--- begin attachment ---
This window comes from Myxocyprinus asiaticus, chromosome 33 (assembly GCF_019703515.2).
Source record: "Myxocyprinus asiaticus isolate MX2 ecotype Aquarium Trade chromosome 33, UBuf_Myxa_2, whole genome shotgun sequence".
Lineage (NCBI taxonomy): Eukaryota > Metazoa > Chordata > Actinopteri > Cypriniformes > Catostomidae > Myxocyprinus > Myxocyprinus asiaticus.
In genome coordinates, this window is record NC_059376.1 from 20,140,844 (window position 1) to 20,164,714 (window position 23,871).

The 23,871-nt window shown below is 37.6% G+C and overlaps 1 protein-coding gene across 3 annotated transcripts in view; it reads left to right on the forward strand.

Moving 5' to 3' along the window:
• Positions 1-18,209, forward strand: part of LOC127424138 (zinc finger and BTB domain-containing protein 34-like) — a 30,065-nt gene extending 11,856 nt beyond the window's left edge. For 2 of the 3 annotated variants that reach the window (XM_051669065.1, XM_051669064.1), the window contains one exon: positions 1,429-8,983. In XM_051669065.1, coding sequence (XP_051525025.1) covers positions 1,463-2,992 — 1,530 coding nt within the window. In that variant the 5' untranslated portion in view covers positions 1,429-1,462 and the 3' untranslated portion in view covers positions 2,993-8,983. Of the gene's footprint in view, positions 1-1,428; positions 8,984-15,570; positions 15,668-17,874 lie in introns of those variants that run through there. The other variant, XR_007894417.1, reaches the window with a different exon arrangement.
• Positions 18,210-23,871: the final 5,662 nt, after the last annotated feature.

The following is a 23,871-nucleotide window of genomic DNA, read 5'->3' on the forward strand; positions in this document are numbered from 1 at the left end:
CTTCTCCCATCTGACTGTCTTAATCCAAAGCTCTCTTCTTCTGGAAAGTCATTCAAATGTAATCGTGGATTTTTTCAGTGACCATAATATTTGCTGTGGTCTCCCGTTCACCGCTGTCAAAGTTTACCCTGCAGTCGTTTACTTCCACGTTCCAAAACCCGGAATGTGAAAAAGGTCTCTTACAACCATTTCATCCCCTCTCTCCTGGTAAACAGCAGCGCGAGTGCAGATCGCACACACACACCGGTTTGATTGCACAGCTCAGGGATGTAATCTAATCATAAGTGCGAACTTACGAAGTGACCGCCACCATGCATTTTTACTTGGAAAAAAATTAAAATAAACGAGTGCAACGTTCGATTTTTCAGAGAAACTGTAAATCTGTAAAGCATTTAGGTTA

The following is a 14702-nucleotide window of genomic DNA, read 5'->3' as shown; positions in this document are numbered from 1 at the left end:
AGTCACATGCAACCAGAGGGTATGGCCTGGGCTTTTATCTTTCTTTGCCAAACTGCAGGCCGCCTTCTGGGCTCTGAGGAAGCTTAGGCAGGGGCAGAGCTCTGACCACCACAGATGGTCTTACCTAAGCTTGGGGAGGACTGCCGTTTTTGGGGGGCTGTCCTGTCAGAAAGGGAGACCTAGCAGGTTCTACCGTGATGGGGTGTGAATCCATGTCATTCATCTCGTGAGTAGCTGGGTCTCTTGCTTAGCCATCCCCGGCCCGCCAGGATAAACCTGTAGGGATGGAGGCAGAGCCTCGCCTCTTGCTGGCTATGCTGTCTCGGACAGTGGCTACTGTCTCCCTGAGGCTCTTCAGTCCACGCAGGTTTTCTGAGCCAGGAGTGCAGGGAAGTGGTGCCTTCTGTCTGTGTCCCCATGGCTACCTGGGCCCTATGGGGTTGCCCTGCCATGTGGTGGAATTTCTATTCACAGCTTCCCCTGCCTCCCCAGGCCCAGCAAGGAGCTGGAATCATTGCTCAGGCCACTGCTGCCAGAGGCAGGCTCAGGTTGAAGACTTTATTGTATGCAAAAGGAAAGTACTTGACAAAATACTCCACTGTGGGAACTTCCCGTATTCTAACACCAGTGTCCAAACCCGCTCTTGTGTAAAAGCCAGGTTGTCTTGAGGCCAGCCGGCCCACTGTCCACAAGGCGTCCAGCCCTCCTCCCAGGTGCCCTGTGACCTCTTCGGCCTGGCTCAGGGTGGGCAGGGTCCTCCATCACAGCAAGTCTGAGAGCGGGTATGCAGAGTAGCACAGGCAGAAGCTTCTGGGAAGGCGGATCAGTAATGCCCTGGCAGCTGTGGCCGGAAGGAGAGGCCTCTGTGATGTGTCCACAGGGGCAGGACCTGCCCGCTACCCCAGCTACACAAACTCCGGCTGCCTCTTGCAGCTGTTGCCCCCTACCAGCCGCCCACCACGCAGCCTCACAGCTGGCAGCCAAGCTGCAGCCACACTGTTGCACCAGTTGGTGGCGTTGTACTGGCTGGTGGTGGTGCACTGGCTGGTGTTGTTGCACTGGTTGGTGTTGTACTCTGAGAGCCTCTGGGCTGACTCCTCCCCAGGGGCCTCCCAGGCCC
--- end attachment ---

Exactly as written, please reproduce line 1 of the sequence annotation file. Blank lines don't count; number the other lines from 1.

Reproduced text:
This window comes from Myxocyprinus asiaticus, chromosome 33 (assembly GCF_019703515.2).